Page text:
Guest Post: Why is Harry Potter So Normal?

Here is a second post from our friends out west, Fr. Isaiah Mary Molano, OP, and April Tessarzik at Stanford, this one on an oddity of the Hogwarts Saga rather than the philosophical underpinnings of The Hunger Games. Enjoy!

Why is Harry Potter So Normal?

Besides the fact that Harry Potter is a wizard, the Boy Who Lived is a rather normal boy. In some ways, his lifestyle before the letters from Hogwarts appeared is rather unimpressive and ordinary.

Or is it?

As we all know, Harry grew up in a rather tough environment. He’s an orphan. At the beginning of Philosopher’s Stone, we don’t know what happened to his parents, but we can surmise that it is a sad story. His only peer is not a friend, but rather his cousin, Dudley, who has bullied him throughout his entire life. His aunt and uncle would rather ignore him—and they did so rather effectively for over ten years. All of Harry’s possessions are hand-me-downs of the meanest sort—his eyeglasses frames are broken at the bridge, and his clothes once belonged to the much-larger Dudley (HPSS, 14).

While living in Privet Drive, Harry is treated like a house-elf. Director Christopher Columbus picks up on Harry’s pre-Hogwartian life in the first HP movie when Aunt Petunia orders the boy to make Dudley his breakfast. There is no “Good morning”, nor “How did you sleep?”—rather, she simply points to the frying pan to make Duddikins more fried eggs.

It seems, at least on the surface, that Harry Potter is a victim of neglect. According to Psychology Today, emotional neglect may include “inadequate nurturing and affection, spousal abuse in the child’s presence, allowing a child to use drugs or alcohol, refusal or delay in providing needed psychological care as well as the encouragement or permitting of other maladaptive behavior (e.g., chronic delinquency, severe assault) under circumstances where the parent or caregiver has reason to be aware of the existence and seriousness of the problem but does not intervene.”

We agree that this does not perfectly fit the life of the pre-Hogwartian Harry. For instance, Harry is not a drug addict or an alcoholic, nor has he ever seen Vernon physically abuse Petunia. But he had been, for the past 10 years, a victim of inadequate affection and nurturing from his aunt and uncle, has been given Dudley’s dreary and oversized hand-me-downs for clothing, wears broken eyeglasses (till they are fixed by Hermione), and is given abysmal Christmas presents (like pence and buttons).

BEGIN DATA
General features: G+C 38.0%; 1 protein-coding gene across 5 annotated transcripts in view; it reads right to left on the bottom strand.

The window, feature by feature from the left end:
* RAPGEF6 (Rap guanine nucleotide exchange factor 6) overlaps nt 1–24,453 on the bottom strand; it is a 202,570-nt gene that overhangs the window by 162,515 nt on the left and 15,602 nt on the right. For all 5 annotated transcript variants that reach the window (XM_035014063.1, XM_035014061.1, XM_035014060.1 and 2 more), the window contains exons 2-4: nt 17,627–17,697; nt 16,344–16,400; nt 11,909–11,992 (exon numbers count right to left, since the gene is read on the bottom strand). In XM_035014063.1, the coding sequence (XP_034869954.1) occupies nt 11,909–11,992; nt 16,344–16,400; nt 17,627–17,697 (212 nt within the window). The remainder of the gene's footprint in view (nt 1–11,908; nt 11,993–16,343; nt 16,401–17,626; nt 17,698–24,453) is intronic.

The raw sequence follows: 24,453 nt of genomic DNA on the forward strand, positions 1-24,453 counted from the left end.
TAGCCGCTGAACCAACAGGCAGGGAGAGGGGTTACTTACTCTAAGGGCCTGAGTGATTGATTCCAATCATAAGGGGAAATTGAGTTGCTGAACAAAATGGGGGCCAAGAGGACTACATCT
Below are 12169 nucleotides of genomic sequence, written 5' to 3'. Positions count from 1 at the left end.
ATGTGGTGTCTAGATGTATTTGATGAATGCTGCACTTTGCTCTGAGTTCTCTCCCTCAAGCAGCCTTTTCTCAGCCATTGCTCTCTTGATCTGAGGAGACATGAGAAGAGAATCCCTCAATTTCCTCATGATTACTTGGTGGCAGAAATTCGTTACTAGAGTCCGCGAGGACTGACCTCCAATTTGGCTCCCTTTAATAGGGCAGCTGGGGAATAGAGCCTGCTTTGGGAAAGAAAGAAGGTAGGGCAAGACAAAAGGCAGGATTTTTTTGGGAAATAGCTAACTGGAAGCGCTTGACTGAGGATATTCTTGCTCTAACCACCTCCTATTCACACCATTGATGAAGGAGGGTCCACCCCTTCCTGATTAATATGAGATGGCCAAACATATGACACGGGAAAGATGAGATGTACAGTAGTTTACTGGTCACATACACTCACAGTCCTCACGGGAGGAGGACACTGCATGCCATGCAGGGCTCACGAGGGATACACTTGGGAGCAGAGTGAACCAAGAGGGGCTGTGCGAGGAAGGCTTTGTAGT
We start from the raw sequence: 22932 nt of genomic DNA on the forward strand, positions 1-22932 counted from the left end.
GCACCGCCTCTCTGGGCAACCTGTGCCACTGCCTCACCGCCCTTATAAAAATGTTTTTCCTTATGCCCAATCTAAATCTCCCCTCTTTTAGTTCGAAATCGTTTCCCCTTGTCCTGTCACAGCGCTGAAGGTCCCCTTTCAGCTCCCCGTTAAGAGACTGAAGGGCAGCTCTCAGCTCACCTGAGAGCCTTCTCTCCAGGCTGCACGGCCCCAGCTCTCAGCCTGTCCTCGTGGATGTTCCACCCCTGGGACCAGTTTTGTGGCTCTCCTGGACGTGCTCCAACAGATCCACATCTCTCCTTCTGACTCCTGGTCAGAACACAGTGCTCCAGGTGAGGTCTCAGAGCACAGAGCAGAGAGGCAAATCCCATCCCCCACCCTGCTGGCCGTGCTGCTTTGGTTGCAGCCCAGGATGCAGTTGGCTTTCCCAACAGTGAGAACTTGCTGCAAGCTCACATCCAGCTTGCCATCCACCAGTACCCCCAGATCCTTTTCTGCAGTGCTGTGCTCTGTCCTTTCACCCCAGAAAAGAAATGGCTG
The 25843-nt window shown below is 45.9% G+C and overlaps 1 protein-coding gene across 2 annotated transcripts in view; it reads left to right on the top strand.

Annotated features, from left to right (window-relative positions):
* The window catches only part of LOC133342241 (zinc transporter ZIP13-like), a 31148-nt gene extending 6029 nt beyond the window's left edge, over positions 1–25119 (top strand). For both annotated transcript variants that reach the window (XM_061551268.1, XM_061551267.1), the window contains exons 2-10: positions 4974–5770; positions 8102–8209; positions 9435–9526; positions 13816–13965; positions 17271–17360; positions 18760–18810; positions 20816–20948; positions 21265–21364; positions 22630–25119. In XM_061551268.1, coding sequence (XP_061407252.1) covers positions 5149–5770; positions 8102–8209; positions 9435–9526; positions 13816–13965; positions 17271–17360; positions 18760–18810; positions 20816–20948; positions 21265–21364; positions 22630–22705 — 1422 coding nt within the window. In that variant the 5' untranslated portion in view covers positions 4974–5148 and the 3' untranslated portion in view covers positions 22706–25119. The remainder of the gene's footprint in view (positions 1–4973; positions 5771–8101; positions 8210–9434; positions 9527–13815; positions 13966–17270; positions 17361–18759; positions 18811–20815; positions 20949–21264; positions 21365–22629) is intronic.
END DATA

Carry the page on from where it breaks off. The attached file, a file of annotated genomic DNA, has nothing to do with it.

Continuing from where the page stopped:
We can easily make the case that the Dursleys were so keen on being “a normal family” that they would go to any lengths to stay on the right side of the law—even if it included taking Harry to school or keeping him away from alcohol. With a gossip monger like Aunt Petunia, we’re sure that even she would do anything to make sure that the appearance of her family (which superficially included Harry) was healthy and normal.

Yet Harry… is normal.

By the time Harry arrives at Platform 9¾, he is not socially awkward, is not addicted to drugs or alcohol, and overall, does not need any clinical or psychological care. He’s well-mannered enough to ask Molly Weasley how to get onto the platform. He’s a normal boy. While on the Hogwarts Express, for the first time in his life, he has the opportunity to share some of his food and we are delighted to see his delight (ibid, 80).

Compare this to the Girl on Fire. Katniss Everdeen is a victim of neglect. When her father was killed in a mining accident, her mother fell into a bone-chilling depression, and she, at age eleven, needed to provide for herself and her family. This continued for five long years. Throughout the series, she keeps an emotional distance from her own mother, unable or unwilling to forgive her mother’s negligence. Other articles have made a strong case that Katniss is a victim of post-traumatic stress disorder, something that her mother should have helped relieve. Yet as any The Hunger Games aficionado knows, Katniss is a complex, and in many ways, an angry person. She trusts no one. She hardly has any friends. Unlike Harry, Katniss acts like a severely damaged victim of neglect.